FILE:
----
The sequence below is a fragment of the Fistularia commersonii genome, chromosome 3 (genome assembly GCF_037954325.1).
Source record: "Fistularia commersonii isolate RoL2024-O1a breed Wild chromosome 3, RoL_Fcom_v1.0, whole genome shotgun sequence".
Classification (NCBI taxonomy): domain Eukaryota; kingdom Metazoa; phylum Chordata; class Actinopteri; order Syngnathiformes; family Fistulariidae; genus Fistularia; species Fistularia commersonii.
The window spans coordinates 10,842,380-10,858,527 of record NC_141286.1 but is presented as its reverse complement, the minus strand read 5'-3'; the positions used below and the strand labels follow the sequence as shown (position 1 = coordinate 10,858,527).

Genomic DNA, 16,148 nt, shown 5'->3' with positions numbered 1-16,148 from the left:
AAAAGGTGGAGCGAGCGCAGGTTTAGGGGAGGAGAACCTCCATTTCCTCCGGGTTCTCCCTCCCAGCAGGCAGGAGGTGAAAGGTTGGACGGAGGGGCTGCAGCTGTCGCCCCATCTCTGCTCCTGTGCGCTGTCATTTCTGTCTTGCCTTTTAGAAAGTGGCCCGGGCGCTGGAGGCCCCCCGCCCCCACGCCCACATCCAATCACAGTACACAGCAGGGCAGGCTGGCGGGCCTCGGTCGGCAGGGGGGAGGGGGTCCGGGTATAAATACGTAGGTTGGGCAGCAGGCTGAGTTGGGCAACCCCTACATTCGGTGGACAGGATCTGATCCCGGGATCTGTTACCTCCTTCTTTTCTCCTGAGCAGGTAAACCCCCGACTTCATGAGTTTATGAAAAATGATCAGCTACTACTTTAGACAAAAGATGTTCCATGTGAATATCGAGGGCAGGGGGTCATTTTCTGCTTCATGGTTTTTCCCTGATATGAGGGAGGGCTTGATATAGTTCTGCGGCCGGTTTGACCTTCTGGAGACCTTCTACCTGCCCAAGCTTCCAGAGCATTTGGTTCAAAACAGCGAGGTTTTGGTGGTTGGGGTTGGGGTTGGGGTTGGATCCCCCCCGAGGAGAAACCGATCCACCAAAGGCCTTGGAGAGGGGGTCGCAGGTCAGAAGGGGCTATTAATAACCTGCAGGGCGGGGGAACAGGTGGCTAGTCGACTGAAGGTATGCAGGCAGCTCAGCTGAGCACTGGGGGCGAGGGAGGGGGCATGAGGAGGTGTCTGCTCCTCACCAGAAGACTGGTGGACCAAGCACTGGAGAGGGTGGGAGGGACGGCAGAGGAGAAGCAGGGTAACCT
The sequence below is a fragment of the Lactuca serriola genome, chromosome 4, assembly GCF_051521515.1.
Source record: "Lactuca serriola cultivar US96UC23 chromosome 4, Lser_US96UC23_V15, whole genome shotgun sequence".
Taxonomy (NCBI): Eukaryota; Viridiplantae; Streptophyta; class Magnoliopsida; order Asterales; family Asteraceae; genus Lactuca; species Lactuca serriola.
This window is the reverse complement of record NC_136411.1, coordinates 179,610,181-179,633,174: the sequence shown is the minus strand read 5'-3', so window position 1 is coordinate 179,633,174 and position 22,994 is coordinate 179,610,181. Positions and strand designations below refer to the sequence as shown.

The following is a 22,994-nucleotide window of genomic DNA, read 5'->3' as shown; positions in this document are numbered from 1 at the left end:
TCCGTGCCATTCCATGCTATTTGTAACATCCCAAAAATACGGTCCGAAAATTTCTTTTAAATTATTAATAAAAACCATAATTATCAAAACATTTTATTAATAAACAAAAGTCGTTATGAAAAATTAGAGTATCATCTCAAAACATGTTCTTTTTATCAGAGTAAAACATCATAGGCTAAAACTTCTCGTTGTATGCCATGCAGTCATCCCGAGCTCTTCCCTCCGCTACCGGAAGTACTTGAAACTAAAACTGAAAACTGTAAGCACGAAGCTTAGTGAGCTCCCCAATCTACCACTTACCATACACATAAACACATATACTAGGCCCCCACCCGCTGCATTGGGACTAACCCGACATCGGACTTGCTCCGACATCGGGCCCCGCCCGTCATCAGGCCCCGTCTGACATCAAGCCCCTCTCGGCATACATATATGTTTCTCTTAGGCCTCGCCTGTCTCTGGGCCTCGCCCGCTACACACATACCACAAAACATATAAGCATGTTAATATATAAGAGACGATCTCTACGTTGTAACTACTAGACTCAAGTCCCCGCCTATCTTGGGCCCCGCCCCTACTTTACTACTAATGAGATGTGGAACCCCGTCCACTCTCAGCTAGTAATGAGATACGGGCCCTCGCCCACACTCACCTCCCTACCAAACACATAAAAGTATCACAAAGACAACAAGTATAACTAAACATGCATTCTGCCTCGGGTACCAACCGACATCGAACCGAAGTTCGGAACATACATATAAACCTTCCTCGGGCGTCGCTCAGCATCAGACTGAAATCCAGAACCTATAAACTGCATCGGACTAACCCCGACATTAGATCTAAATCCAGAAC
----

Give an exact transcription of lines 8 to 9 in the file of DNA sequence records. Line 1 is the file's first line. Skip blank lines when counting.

Source record: "Lactuca serriola cultivar US96UC23 chromosome 4, Lser_US96UC23_V15, whole genome shotgun sequence".
Taxonomy (NCBI): Eukaryota; Viridiplantae; Streptophyta; class Magnoliopsida; order Asterales; family Asteraceae; genus Lactuca; species Lactuca serriola.